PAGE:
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From the Centers for Disease Control and Prevention |

Malaria—Great Exuma, Bahamas, May-June 2006 FREE

JAMA. 2007;297(20):2189-2191. doi:10.1001/jama.297.20.2189.
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Published online

MMWR. 2006;55:1013-1016

1 figure omitted

Malaria in humans is caused by four distinct protozoan species of the genus Plasmodium (P. falciparum, P. vivax, P. ovale, and P. malariae). These parasites are transmitted by the bite of an infective female Anopheles mosquito.1 In the Caribbean region, malaria has been eliminated from all islands except Hispaniola, the island consisting of Haiti and the Dominican Republic. Elimination of malaria elsewhere resulted from a combination of integrated control measures, socioeconomic development, and close public health surveillance. However, even Caribbean islands where malaria is no longer endemic remain at constant risk for reintroduction of the disease because of their tropical climate, presence of competent malaria vectors, and proximity to other countries where malaria is endemic. This susceptibility was underscored by the recent outbreak of malaria on the island of Great Exuma in the Bahamas; during May-June 2006, a total of 19 malaria cases were identified. Four of the cases, in travelers from North America and Europe, are described in this report; such cases of imported malaria can signal the presence of a malaria problem in the country visited and thus assist local health authorities in their investigations. On September 19, after 3 months with no report of new cases, CDC rescinded its previous recommendation that U.S.-based travelers take preventive doses of the antimalarial drug chloroquine before, during, and after travel to Great Exuma.*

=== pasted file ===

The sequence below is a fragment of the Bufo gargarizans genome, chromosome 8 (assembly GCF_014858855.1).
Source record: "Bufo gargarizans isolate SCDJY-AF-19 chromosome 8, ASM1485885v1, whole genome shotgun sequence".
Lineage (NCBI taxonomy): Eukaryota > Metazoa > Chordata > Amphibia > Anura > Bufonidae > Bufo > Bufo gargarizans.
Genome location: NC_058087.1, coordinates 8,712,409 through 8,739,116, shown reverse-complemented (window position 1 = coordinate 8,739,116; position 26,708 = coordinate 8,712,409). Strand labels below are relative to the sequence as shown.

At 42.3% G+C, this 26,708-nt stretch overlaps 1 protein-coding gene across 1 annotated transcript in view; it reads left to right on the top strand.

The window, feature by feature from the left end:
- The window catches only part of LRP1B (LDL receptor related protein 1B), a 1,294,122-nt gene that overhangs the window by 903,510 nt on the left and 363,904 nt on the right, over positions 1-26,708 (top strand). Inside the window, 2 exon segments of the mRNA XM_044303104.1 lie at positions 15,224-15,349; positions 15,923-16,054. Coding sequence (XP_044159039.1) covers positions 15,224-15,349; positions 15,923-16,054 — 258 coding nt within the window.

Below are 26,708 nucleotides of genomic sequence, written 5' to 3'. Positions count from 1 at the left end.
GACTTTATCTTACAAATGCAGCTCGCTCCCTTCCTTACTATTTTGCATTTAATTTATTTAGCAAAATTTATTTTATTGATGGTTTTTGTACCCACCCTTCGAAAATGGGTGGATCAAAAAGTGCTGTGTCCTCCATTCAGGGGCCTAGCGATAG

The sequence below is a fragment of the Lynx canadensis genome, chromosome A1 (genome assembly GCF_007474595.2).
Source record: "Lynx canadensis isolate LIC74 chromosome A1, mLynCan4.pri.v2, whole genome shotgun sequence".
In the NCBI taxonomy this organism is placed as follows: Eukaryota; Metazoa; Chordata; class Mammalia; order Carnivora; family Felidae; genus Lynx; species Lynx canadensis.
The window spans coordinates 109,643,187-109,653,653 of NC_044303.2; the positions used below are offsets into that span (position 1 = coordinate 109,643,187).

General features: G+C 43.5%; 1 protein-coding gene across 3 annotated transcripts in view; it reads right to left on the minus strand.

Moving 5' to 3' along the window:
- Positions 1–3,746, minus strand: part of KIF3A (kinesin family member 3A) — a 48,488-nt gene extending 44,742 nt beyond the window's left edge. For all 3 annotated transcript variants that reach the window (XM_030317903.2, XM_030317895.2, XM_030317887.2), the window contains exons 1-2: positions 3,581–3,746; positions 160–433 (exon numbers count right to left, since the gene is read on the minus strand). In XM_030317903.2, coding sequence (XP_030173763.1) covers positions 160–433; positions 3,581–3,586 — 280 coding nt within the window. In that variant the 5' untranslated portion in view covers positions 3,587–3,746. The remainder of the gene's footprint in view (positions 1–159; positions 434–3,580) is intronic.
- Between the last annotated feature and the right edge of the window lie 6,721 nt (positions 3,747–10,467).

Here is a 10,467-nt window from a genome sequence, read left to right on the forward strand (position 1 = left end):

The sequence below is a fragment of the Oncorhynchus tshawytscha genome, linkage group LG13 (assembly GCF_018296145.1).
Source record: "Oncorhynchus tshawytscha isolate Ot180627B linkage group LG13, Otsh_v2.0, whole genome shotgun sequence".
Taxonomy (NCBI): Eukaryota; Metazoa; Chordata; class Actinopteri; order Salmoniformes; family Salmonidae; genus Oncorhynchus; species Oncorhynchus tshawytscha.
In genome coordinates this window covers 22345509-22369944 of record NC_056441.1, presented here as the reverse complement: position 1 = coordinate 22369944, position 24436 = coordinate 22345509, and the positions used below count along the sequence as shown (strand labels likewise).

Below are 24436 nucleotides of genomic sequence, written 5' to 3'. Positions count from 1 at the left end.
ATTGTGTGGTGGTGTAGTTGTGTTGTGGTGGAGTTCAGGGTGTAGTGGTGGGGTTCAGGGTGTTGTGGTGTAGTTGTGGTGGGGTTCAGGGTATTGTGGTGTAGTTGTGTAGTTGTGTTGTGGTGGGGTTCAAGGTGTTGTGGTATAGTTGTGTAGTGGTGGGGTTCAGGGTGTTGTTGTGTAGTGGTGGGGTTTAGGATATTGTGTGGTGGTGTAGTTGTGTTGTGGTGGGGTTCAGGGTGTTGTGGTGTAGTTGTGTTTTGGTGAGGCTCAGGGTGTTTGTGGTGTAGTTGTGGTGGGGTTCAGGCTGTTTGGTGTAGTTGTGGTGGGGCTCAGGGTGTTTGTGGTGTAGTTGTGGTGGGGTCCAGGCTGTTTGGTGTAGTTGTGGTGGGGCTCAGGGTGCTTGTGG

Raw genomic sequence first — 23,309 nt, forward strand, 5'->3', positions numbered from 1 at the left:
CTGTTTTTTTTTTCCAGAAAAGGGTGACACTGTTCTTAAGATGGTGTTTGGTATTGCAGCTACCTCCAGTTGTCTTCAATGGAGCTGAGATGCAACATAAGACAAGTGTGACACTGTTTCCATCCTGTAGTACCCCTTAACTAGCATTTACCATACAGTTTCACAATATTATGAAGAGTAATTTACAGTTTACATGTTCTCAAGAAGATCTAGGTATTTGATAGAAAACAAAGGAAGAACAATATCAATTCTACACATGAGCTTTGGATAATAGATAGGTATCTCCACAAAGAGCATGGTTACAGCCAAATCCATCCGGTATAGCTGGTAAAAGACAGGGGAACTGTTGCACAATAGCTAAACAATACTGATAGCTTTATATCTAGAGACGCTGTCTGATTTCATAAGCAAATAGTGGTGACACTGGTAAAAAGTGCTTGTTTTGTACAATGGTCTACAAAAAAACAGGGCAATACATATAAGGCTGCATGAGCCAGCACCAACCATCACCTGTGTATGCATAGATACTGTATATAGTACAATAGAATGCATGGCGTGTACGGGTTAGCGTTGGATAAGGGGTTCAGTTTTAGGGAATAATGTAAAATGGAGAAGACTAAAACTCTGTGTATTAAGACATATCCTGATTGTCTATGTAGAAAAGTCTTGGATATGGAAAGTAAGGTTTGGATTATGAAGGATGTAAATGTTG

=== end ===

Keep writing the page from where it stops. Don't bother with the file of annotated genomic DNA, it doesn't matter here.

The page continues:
Case 1

On May 24, 2006, a man aged 33 years from the United States received a diagnosis of malaria in a hospital emergency department in Virginia. The patient had intermittent fever, sweats, abdominal discomfort, nausea, and vomiting, which had begun during a May 4-7 visit to Great Exuma, where the patient had stayed in a resort hotel. The patient had no history of exposure to malaria. Blood smears on May 24 indicated P. falciparum. After outpatient treatment with chloroquine, changed later to quinine and doxycycline, the patient recovered uneventfully.

Case 2